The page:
At the time of the publication of the 2017-2018 APPA National Pet Owner’s Survey, dog ownership sits around 60.2% of all households in the United States. Since dogs are the most common pet owned in most family households we will focus on their foods.
Dog foods that have been properly stored can be consumed by humans due to the way they are handled and processed. Since dog food is formulated to be a complete source of nutrition they are packed with proteins, carbohydrates, and fats alongside other added minerals and vitamins.
Let’s take a closer look at things to consider if you find yourself in the unfortunate situation where the consumption of dog food is on the table.
Is Dog Food Nutritious Enough for Human Consumption?
There is a natural dietary overlap between domesticated dogs and humans due to sharing food sources for thousands of years. Dogs often subsisted on the table scraps and animal byproducts provided to them by their human companions which tailored their nutritional needs to more closely mirror human nutritional needs.
The resulting overlap results in a situation where the majority of the nutritional needs of a human will be met in a serving of dog kibble or canned dog food. Dog food has clearly listed ingredients that are suitable for human consumption in their original forms.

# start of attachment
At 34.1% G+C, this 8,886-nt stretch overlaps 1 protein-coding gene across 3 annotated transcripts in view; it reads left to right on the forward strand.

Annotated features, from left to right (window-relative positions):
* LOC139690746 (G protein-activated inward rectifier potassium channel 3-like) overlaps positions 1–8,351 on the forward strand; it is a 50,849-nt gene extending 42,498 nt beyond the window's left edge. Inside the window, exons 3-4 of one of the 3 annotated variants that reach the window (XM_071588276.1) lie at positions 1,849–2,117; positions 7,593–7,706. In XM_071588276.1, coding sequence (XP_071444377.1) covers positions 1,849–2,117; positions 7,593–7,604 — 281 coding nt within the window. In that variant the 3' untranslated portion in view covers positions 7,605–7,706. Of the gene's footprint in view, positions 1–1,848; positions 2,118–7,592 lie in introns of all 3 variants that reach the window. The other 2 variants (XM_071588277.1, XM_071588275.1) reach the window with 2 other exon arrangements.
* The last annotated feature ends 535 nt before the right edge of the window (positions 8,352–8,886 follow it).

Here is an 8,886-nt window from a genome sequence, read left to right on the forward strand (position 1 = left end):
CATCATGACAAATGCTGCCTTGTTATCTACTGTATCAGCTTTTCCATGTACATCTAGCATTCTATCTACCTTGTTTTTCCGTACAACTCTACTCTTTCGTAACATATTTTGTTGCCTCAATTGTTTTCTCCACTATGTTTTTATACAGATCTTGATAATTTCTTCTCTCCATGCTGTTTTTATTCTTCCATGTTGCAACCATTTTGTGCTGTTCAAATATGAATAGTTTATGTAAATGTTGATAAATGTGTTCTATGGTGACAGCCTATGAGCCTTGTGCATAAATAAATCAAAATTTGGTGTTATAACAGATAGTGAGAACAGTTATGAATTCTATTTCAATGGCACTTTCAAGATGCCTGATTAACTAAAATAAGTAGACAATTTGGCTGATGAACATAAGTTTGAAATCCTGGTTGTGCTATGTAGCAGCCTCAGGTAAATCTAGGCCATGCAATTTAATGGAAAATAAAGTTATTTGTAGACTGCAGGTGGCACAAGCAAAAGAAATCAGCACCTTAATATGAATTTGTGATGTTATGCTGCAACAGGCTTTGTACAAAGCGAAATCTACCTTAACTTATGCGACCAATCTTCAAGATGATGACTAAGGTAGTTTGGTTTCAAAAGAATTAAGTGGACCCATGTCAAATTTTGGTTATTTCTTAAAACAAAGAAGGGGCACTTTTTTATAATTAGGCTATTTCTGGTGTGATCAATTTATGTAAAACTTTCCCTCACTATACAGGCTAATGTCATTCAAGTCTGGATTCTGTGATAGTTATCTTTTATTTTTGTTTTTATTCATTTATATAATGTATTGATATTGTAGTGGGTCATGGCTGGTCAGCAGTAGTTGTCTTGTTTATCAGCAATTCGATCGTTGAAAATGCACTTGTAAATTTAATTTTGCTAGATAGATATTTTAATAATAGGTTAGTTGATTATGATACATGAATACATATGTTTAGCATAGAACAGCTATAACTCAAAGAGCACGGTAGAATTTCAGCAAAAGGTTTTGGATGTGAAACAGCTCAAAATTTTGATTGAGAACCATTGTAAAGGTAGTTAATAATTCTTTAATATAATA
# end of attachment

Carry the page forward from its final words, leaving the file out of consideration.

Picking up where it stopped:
Since both dog kibble and canned dog food are formulated to be a standalone complete source of nutrition it is packed with all the vitamins and minerals a dog would need alongside the appropriate fats, carbohydrates, and proteins that would be needed on a macronutrient level.
The truth is, due to the nutritional completeness of dog food, it would be an upgrade over many commonly consumed foods that people eat such as the overly processed sugary cereals and snacks that are widely available at a grocery store that are full of empty calories.
In terms of short term survival grabbing a can of dog food to meet your nutritional requirements is reasonable although unorthodox choice that is appropriate in a survival situation.
Is It Safe for Humans to Eat Dog Food?
Dog food is heavily regulated as an industry and needs to adhere to strict product safety standards. In fact, there is a substantial overlap between human food processing safety standards and pet food safety standards. As a result of these strict product safety standards dog food when handled properly is fit for human consumption.
Dog food product labels need to follow strict legislation
regarding ingredients and must be fully traceable. It is essential that all products are manufactured in sterile conditions and must not be detrimental to animal or human health.